Saturday, January 31, 2009

The Best Halloween Parties Ever

In 1987 I was working in Battle Creek, Michigan for a company that produced television commercials. The job was a lot of fun and my co-workers were even more fun. For two consecutive years we had a Halloween party that was a combination of murder mystery, costume party and role-playing game.

Each guest was given a character description prior to the party and once they arrived they stayed in character and were given situations which they had to role play. The scenes were videotaped then later edited into a “movie” called “Zombie Asylum” In addition to the bad acting the movie was filled with tacky sets, cheesy props and really bad special effects. A few months after Halloween we all gathered together for the “premier” of the finished film.

Even though the film was called “Zombie Asylum” there was not a single zombie to be found anywhere in the movie. A zombie-less zombie film, go figure.

In 1989 I accepted a new job back in Midland and while I no longer worked with my friends from Battle Creek I had planned on continuing the tradition.
The first year back in Midland I wrote the treatment/screenplay for the third installment and started work on thirteen life-sized zombie puppets, finally “Zombie Asylum” would live up to its name.
Sadly the party never happened and my papier mache zombie puppets became the starting point for our yard display a few years later in 1992.

Once Upon A Time

Seventeen years ago my wife and I started what would become an annual tradition of decorating our yard with an assortment of homemade Halloween props. The tradition has continued and become somewhat of a hobby or in some people’s eyes an obsession.

Found a few more photos featuring our first display.

Love this photo.
We made a couple dozen rat skeletons out of wire and papier mache then placed them into large wooden rat traps.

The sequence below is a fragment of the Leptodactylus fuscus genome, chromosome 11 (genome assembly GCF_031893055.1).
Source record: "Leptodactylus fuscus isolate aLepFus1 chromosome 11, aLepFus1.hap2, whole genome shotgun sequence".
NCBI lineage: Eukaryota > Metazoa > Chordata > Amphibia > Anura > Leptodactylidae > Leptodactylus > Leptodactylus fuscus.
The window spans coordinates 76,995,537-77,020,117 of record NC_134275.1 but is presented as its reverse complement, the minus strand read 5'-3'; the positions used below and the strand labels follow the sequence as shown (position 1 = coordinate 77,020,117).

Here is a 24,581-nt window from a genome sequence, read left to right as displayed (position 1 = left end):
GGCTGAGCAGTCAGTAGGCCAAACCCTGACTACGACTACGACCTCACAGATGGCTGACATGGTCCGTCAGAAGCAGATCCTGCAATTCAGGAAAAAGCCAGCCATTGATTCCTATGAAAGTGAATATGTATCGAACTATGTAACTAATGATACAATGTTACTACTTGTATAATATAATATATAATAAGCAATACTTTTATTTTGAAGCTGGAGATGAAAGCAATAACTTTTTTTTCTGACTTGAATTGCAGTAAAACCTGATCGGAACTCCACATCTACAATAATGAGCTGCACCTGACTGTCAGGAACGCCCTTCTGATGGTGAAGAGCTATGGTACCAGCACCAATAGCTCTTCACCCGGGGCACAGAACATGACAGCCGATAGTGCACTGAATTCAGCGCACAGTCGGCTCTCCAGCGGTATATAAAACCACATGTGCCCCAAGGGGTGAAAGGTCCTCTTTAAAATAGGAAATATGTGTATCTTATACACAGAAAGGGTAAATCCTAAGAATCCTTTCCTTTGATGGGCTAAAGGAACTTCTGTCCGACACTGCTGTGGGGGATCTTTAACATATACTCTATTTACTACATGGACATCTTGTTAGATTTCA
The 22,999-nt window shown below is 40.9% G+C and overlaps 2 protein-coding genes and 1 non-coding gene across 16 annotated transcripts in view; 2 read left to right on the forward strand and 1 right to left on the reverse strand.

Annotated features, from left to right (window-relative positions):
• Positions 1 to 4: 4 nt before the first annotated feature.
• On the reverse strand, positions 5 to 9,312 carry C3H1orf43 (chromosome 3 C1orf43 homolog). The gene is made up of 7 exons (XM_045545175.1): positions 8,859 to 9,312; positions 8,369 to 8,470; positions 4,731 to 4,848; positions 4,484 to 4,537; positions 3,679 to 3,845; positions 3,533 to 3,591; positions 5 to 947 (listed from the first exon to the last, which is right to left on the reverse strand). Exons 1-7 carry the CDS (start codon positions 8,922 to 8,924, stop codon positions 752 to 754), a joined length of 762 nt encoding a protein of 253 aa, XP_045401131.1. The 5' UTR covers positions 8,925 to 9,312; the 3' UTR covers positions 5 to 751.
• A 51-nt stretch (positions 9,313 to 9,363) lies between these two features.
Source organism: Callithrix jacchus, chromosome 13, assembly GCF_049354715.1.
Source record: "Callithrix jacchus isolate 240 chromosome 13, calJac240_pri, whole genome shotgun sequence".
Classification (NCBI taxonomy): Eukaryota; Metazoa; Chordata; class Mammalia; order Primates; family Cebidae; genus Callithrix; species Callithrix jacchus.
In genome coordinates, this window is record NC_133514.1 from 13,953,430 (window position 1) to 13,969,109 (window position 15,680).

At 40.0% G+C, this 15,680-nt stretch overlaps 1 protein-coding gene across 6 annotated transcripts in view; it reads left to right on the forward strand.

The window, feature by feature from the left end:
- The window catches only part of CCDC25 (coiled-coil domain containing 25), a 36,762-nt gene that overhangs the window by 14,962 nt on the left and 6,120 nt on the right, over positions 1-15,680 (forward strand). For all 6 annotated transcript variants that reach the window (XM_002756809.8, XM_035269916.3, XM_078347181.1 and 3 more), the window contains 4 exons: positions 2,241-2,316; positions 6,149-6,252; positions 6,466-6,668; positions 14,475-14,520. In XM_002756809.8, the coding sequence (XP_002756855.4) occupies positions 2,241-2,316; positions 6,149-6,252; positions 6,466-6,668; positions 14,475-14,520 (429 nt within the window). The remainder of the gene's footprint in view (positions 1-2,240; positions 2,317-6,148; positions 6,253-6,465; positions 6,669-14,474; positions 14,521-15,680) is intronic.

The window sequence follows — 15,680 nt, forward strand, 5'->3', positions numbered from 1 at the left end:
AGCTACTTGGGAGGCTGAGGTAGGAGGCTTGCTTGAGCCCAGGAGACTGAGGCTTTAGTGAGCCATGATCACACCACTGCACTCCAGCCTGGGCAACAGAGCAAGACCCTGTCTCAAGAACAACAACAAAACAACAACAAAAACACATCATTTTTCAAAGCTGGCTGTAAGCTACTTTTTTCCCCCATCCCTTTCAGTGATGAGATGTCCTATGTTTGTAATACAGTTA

Clay Work

More sifting through bins of photographs and I came across these photos of some early clay work done in the mid 90’s.

Silicone molds were made from a few of the sculpts but most of were done for practice. The clay used was Klean Klay suitable for use with RTV Silicone Rubber Molding.

Klean Klay is available from Art Chemical Products, Inc.

For more information check out their website at

Friday, January 30, 2009

Inspiration: Beetlejuice Stage and Set

On a trip to Universal Studios Orlando in 1992 I was really struck by the coolness of the stage and set for Beetlejuice’s Rock and Roll Graveyard Review. The set was beautiful with a three-dimensional stone façade positioned in front of a two-dimensional painting of castle towers. The effect was amazing and I ended up snapping a bunch of pictures of the empty stage and set as well as the signage.

Notice the effective use of ariel perspective on the castle backdrop. Here is the definition of ariel perspective from

The perception of depth in nature can be enhanced by the appearance of atmospheric haze. Although this haze is most commonly humidity (or cloudiness), it could be rain or snow, smoke, or any other kind of vapor. Aerial perspective is the portrayal of that atmospheric haze -- one means to adding to an illusion of depth in depicting space on a flat surface. It is achieved by using less focus, along with bluer, lighter, and duller hues for the distant spaces and objects depicted in a picture.

Anyway there’s your art lesson for the day. The techniques and concepts used for this set can be applied to home haunt displays. I’m not sure if the set still exists at Universal but from what I can remember it was very well done.


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